Appeals court denies Trump effort to block White House records from Jan. 6 investigators

A federal appeals court panel has rejected former President Donald Trump’s effort to stop congressional Jan. 6 investigators from obtaining his White House records.

“On the record before us, former President Trump has provided no basis for this court to override President Biden’s judgment and the agreement and accommodations worked out between the Political Branches over these documents,” wrote Judge Patricia Millett of the U.S. Circuit Court of Appeals for the District of Columbia, joined by Judges Robert Wilkins and Ketanji Brown Jackson.

“Both Branches agree that there is a unique legislative need for these documents and that they are directly relevant to the Committee’s inquiry into an attack on the Legislative Branch and its constitutional role in the peaceful transfer of power,” Millett added.

The court delayed the effect of its order for two weeks, allowing Trump’s attorneys time to either ask the full bench of the D.C. Circuit to consider the issue or take it to the Supreme Court.

A spokesperson for Trump did not immediately respond to a request for comment. However, a Trump attorney told the appeals court judges last week that the former president planned to take the issue to the Supreme Court if the appeals court ruled against him.

Liz Harrington, another spokeperson for the former president, pointed in that direction on Twitter after Thursday’s ruling.

“Regardless of today’s decision by the the appeals court, this case was always destined for the Supreme Court,” she wrote. “President Trump’s duty to defend the Constitution and the Office of the Presidency continues, and he will keep fighting for every American and every future Administration.”

The appeals court concluded that it should not override President Joe Biden’s decision to waive executive privilege to grant congressional investigators access to the documents.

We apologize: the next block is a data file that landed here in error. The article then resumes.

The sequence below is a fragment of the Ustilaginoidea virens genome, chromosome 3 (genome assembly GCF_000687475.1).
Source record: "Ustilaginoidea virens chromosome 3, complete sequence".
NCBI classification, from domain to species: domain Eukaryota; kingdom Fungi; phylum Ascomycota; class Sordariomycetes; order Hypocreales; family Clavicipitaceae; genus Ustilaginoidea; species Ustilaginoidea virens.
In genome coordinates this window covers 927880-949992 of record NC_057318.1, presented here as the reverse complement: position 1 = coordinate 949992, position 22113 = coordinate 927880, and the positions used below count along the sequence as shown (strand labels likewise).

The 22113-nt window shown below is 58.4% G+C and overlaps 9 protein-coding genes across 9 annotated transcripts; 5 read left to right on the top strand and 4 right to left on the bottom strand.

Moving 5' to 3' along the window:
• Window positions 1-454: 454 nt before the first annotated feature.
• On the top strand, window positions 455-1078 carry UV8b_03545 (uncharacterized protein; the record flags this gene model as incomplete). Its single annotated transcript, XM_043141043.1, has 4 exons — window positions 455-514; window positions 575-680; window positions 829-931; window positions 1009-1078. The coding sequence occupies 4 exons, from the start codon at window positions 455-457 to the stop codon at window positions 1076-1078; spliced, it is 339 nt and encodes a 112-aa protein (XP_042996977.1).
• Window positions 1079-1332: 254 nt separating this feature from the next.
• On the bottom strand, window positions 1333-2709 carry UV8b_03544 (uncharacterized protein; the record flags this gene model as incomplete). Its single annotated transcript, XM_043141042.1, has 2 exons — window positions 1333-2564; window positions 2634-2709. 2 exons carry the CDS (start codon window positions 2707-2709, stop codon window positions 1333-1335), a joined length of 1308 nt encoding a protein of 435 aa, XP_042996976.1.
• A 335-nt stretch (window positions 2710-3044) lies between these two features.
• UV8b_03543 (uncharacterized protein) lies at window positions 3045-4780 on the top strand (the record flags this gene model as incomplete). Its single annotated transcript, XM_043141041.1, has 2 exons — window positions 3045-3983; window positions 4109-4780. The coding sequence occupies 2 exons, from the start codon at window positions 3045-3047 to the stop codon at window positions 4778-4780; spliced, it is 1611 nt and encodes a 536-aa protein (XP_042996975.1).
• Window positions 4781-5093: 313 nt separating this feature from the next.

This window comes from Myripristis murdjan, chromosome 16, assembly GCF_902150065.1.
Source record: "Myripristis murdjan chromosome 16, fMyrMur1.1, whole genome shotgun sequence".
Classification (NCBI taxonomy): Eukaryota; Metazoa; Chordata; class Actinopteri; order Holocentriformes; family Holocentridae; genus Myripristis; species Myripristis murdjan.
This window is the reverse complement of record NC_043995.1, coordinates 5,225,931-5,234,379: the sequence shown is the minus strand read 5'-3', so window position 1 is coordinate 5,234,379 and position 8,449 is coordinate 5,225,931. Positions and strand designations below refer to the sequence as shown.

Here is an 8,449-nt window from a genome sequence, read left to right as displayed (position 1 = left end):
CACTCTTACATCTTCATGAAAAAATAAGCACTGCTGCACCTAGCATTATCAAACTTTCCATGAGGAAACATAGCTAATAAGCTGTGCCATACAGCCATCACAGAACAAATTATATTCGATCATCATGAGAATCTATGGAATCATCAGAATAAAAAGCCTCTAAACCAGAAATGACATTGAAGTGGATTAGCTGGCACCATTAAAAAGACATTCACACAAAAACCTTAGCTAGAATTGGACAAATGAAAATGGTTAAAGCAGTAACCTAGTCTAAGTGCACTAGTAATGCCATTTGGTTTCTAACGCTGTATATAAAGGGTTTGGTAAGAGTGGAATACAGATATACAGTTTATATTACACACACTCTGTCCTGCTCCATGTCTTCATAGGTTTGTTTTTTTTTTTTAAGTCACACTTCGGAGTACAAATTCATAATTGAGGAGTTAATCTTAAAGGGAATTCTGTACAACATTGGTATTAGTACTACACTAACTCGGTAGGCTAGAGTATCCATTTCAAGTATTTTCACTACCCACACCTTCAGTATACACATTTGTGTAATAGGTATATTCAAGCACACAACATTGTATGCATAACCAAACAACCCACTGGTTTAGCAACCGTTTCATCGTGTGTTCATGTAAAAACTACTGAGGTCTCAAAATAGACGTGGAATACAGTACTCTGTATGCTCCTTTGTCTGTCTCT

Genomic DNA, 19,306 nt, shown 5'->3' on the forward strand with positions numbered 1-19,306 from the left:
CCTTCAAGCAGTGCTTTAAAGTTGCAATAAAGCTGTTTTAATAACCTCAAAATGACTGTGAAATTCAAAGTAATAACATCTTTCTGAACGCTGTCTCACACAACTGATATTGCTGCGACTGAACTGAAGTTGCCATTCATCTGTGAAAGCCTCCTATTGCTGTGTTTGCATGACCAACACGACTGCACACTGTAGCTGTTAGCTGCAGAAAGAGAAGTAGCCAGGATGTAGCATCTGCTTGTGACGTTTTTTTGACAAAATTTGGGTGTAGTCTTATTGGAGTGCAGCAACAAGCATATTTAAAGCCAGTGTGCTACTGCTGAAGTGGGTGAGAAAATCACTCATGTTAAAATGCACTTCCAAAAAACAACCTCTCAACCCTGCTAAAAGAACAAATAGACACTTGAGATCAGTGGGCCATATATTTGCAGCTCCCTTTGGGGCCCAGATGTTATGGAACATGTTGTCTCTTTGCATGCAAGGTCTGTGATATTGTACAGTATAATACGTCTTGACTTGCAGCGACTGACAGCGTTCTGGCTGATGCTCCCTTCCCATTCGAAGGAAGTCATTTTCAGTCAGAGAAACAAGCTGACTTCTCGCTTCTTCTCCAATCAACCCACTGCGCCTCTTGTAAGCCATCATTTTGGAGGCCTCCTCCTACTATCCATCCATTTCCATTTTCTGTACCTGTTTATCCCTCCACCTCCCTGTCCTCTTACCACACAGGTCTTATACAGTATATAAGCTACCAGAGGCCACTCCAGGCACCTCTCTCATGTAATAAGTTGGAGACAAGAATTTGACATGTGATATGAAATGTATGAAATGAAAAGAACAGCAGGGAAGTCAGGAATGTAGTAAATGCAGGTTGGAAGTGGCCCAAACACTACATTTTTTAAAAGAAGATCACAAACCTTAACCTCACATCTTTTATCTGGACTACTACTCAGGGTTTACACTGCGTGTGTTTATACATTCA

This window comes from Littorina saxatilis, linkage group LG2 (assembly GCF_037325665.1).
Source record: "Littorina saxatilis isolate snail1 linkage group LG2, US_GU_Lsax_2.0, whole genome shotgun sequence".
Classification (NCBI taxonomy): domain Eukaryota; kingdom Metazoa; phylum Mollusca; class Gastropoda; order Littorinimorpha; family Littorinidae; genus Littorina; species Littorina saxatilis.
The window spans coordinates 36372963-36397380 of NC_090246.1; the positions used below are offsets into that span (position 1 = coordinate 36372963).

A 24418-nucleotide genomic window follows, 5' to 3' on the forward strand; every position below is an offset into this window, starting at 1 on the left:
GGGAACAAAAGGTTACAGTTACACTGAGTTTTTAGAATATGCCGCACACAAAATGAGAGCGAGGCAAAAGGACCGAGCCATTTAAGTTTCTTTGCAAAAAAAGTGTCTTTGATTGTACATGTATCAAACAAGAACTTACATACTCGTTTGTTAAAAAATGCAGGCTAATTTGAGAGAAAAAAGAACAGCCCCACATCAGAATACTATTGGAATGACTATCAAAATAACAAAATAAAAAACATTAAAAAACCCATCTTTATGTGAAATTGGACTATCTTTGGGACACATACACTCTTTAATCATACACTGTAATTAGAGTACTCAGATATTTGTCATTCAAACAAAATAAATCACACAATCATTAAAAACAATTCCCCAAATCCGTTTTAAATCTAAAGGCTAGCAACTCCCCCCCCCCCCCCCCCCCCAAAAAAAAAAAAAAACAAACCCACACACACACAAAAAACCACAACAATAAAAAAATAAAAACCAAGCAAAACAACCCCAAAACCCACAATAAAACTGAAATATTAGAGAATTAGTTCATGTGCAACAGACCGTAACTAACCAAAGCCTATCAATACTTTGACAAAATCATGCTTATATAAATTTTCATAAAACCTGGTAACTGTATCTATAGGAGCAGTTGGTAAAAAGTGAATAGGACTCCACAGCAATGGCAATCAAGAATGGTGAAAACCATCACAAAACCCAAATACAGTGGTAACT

Biden, Millett wrote, made a reasoned judgment based on the public interest in an investigation of a threat to the peaceful transfer of power. She noted that Trump had a clear connection to the events by calling for a mass protest in Washington, declaring it would be “wild” and urging supporters to march on the Capitol and “fight.”

“The January 6th Committee has … demonstrated a sound factual predicate for requesting these presidential documents specifically,” Millett wrote. “There is a direct linkage between the former President and the events of the day.”

“A court would be hard-pressed under these circumstances to tell the President that he has miscalculated the interests of the United States, and to start an interbranch conflict that the President and Congress have averted,” the court’s opinion adds.

“But we need not conclusively resolve whether and to what extent a court could second guess the sitting President’s judgment that it is not in the interests of the United States to invoke privilege,” Millett wrote. “Under any of the tests advocated by former President Trump, the profound interests in disclosure advanced by President Biden and the January 6th Committee far exceed his generalized concerns for Executive Branch confidentiality.”

The timing of the appeals court’s decision reflected a sense of urgency around the congressional investigation. While it takes months or sometimes years for the court to resolve most of its cases, the court delivered its 68-page opinion just nine days after hearing oral arguments.

All three of the appeals judges who considered the issue are Democratic appointees. Millett and Wilkins were appointed by former President Barack Obama, while Jackson is Biden’s only appointee to the D.C. Circuit.

The ruling Thursday upheld a decision last month by U.S. District Court Judge Tanya Chutkan, an Obama appointee, who denied Trump’s request for a preliminary injunction stopping the National Archives from transmitting records to the House committee.

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